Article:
The Marvel Cinematic Universe is in a weird place right now. Between shake-ups in upper management, Jonathan Majors’ legal trouble following domestic violence charges in March, animators unionizing, and a complete restructuring in how Marvel makes Disney+ shows, the interconnected superhero story has been collapsing in on itself this year. According to a new report from Variety, Marvel and Disney have been working on contingency plans, and one of them included pivoting its story to a fan-favorite villain: Doctor Doom.
According to Variety, Marvel was looking for a way out of its current arc, which focuses on Majors’ character, Kang the Conquerer, as a villain of a multiverse-spanning conflict. Majors has starred in multiple MCU projects, including Ant-Man and the Wasp: Quantumania and the Disney+ show Loki, and is set to appear in Avengers: The Kang Dynasty and Avengers: Secret Wars. But given the contentious nature of the charges, Marvel considered making a hard left turn in the story and making Doctor Doom, the archenemy of the Fantastic Four, the new big bad.
However, Marvel reportedly felt Majors and his character were too well-established at this point to just drop in the middle of his story, so instead of recasting the character, the studio seems to be sticking with Majors for now. Sources told Variety that Quantumania’s middling reception had Marvel considering moving away from Kang before the domestic violence case began. The film raked in around $475 million, which is still a metric fuckton of money and more than its $200 million budget, but is on the low end of modern Marvel box office. In any case, jettisoning Majors doesn’t seem to be the studio’s play.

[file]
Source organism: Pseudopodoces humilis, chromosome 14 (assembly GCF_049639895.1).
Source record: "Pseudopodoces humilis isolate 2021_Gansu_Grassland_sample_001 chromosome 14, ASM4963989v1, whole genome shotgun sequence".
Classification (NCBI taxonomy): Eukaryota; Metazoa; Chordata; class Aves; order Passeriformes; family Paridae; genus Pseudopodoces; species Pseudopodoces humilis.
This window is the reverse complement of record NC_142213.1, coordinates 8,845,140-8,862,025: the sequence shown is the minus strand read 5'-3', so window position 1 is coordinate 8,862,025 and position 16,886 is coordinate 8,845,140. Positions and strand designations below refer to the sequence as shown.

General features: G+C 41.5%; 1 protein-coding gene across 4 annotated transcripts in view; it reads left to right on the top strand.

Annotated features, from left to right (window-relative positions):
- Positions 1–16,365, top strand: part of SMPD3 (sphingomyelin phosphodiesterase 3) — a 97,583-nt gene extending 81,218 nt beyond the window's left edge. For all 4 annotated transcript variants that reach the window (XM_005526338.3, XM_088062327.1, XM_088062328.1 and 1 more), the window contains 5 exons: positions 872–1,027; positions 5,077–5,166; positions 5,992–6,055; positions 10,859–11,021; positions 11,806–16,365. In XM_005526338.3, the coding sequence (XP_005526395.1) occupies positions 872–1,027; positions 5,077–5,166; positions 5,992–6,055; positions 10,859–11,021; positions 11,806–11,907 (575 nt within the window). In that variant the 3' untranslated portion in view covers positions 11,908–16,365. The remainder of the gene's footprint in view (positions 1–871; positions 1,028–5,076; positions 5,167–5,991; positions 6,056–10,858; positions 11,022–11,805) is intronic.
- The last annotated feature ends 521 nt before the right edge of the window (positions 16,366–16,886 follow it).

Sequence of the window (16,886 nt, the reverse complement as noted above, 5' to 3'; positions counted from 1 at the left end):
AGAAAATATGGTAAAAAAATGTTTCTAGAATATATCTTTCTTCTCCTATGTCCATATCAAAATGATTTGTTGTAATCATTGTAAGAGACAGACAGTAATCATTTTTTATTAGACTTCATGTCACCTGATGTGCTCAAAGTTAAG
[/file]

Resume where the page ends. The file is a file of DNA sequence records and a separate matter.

While Doctor Doom might have been on the table at one point, the most surprising fanservice play mentioned in Variety’s piece is bringing back Robert Downey Jr. as Iron Man and Scarlett Johansson as Black Widow, both of whom were killed off in Avengers: Endgame. This would be alongside the rest of the original Avengers crew, such as Chris Evans’ Captain America, Chris Hemsworth’s Thor, and Mark Ruffalo’s Hulk. Reviving characters through magic and multiverse nonsense is pretty common in comics, but it would be a real shame after bringing on all these new heroes over the past few years to just relegate them to swaying in the background behind the old guard.
The Variety piece delves into various aspects of the declining quality in Marvel’s output, ranging from impossible turnarounds on VFX work, to attempts to course-correct by pulling the plug on troubled projects. One example cited is the Blade reboot led by Mahershala Ali. The film was originally meant to premiere in 2023, and has since gone through multiple writers, two directors, and a shutdown before production. According to Variety’s sources, one version of the movie was “a narrative led by women and filled with life lessons,” with Blade himself “relegated to the fourth lead.” After Ali was about to leave the project over the script, Marvel Studios President Kevin Feige brought Logan writer Michael Green on and pushed the movie to 2025.
While the Marvel movies and TV shows are trying to get their shit together, the Marvel video games are having their own ups and downs. Insomniac just released Marvel’s Spider-Man 2, while Crystal Dynamics ended support of its Marvel’s Avengers game in September.